On January 22nd, 1960 , while we were living in Lane Cove, New South Wales , Michael Kelland John Hutchence was born. He was named John for my uncle, John Kennedy, Mother's younger brother. It has been reported in various newspapers and even in biographies that Michael's second middle name was Frank. I have a copy of his birth certificate and the only Frank there is his father, Kelland Frank. My parents were extremely proud of the ‘little prince', as I secretly called him, and why not? Michael was an adorable baby, although his arrival certainly turned the household upside down.


Having this brother was like having my own little living baby doll. Although at twelve I'd not had any experience with babies, I began baby-sitting duties about one week after he came home from the hospital. I found that I was pretty good at it. We started off with two hours and progressed to a full day. Most of the time, I did not mind baby-sitting as we moved houses so often and it was somehow something stable. We moved three times in the first year alone. Kell switched companies and they would relocate him to different cities or states. I was shy and introverted which made it hard for me to make friends, and although he was too tiny to understand what I was rambling on about, Michael became my confidante. I felt most comfortable being a little mother and I felt responsible. When I baby-sat I could have Michael all to myself, without anybody being nervous that I might drop him. I bathed him, fed him and lulled him off to sleep when he was restless. I rubbed cream on his gums when he was teething. He would chew on my long hair and get it caught in his tiny fingers and the more I shrieked, the louder he would gurgle.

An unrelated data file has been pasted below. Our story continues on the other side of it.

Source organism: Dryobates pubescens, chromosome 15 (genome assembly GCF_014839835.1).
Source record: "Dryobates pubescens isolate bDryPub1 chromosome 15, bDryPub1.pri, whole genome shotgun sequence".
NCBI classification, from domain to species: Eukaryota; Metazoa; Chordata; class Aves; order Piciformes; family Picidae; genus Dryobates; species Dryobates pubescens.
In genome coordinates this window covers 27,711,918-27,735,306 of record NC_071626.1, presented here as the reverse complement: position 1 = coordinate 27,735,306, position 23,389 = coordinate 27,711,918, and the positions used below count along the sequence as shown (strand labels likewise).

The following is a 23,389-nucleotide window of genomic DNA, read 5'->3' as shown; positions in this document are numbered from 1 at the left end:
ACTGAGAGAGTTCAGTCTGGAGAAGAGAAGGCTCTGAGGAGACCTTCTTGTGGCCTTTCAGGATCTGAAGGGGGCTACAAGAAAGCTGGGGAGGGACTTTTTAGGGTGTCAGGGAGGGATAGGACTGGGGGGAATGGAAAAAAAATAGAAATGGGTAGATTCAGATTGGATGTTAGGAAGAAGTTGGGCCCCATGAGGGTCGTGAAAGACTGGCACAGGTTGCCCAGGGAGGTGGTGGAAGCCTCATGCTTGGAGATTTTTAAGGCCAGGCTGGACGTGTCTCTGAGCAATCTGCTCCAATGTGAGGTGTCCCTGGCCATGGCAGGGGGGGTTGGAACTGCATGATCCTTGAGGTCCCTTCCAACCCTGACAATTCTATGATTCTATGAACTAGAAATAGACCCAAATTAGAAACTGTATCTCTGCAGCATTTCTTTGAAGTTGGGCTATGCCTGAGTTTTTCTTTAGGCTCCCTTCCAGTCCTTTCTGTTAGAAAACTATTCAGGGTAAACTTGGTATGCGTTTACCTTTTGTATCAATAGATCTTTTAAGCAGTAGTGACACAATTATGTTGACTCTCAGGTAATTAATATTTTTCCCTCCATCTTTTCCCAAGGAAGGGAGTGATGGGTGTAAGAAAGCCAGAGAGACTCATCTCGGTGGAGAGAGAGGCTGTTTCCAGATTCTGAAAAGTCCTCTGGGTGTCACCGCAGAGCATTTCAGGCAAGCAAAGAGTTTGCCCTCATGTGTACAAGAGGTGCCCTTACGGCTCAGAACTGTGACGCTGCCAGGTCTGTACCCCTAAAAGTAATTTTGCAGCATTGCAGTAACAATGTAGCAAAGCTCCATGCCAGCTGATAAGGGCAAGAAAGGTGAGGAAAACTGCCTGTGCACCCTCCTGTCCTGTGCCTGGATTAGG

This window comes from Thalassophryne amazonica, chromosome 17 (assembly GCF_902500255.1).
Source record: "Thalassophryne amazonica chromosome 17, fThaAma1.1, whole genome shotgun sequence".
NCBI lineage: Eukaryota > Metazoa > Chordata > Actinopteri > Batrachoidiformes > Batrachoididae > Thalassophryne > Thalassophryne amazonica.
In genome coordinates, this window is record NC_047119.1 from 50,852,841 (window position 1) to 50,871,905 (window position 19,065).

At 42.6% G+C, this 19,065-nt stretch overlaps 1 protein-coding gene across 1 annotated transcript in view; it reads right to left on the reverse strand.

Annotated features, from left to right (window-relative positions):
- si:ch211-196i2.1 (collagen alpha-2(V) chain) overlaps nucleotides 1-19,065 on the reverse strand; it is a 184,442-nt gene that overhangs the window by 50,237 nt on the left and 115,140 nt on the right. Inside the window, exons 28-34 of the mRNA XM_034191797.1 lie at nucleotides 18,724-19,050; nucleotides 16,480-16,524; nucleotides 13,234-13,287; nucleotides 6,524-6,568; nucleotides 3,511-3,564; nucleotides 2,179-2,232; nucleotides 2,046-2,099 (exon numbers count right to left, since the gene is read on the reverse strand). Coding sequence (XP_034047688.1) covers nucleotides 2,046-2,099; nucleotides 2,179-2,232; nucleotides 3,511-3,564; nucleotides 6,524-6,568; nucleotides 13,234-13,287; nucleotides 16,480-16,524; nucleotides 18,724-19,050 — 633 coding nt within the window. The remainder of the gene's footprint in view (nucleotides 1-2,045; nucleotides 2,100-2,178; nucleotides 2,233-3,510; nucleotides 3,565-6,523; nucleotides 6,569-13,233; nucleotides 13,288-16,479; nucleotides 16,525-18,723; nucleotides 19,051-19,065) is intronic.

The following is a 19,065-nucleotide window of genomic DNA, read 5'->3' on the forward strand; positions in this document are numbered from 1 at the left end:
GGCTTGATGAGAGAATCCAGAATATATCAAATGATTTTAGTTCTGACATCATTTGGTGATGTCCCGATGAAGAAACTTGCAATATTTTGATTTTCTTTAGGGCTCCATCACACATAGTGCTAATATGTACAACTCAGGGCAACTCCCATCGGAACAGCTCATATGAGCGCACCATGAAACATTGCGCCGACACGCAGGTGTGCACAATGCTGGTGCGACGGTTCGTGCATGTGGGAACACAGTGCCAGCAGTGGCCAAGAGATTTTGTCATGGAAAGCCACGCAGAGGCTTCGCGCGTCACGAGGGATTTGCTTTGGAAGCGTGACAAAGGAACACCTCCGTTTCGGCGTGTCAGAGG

The first time Mother and Kell went out for the evening, they hired a nurse. I was mortified. How embarrassing, how come it was all right for me to take care of him during the day? What was the difference. Besides, I had just begun high school and was perfectly capable of taking care of myself. It felt quite unnecessary to have a nurse in the house, I had been so careful with Michael. Never once did I prick him with a pin when I changed his old-fashioned cotton diaper. I was careful with his delicate skull. I took him on walks. As the months went on and he began to recognize us, I was eager to be the first one into the nursery in the morning to come to his ‘rescue'. He would be so grateful for a friendly face to pick him up. He would stop crying and give me a big smile. As time passed he was able to pull himself up, holding on to the side of the crib, bounce up and down and holler only to grin as soon as he saw a loving and familiar face. From very early on it was obvious that he instinctively knew that if you smile, someone will smile back.